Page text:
Our Deepest Sense of Fear

The exposure of our nakedness implanted in us a deep sense of fear.  We sensed that we were not acceptable as we were (which is true), so we felt driven to do something to make ourselves more acceptable to God.

– Greear, J.D.; Gospel: Recovering the Power that Made Christianity Revolutionary; B&H Publishing Group; Nashville, TN; Copyright 2011; Kindle Edition; page 32

Religious Change Does Not Work

Religious change, no matter how well-intentioned, doesn’t work for three primary reasons:

  1. Religious activities fail to address the “root” idolatries that drive our sin.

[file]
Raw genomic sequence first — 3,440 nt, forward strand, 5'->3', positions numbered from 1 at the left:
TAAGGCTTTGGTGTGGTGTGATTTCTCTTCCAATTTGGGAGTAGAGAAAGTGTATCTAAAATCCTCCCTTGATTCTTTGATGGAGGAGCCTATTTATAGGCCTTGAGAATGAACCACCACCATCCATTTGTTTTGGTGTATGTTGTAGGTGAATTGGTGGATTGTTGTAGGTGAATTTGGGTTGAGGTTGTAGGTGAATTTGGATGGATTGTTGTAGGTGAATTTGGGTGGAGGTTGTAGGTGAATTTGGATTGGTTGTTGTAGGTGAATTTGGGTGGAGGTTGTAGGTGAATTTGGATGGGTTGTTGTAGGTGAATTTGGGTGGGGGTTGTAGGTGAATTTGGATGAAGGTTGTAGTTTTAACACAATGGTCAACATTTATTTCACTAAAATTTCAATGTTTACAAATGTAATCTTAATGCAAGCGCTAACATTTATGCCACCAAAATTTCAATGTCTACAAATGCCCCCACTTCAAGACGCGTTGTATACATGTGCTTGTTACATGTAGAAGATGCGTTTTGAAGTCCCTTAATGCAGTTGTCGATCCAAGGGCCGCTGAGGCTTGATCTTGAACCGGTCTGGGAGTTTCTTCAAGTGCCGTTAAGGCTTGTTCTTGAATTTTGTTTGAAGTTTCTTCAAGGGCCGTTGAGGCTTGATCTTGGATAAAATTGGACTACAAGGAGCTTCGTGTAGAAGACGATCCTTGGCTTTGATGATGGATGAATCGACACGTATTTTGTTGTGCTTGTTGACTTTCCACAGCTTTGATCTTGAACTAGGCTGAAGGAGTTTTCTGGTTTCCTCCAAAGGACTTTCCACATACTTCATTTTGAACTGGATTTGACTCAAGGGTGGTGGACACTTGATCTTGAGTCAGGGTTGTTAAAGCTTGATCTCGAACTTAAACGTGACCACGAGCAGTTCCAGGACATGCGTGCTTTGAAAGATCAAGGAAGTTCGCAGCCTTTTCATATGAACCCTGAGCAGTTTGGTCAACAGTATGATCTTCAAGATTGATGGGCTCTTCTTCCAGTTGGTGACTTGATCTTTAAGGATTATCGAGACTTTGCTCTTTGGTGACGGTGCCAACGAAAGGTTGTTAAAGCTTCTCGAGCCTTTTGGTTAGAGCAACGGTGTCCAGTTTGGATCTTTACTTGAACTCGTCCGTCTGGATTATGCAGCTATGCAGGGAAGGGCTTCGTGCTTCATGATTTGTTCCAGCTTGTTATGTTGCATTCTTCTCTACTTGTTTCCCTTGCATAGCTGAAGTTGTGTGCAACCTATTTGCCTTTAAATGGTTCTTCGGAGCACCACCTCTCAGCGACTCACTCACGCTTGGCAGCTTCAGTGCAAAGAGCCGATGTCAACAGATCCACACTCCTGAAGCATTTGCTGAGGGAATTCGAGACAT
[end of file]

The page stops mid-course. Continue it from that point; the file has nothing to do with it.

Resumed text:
2. When our acceptance is based on our performance, we exacerbate two root sins in our heart: pride and fear
  3. The insecurity of always wondering if we’ve done enough to be accepted causes resentment of God, not love for Him.

– Greear, J.D.; Gospel: Recovering the Power that Made Christianity Revolutionary; B&H Publishing Group; Nashville, TN; Copyright 2011; Kindle Edition; pages 30-33

Left With a Sense of Exposure, Fear, Guilt and Shame

The early church fathers (guys like Gregory of Nazianzus and Athanasius) explained that prior to their sin, Adam and Eve had been “clothed” in the love and acceptance of God, so their nakedness did not bother them.  Now having stripped themselves of God’s love and acceptance, they were left with a sense of exposure, fear, guilt and shame.

– Greear, J.D.; Gospel: Recovering the Power that Made Christianity Revolutionary; B&H Publishing Group; Nashville, TN; Copyright 2011; Kindle Edition; page 28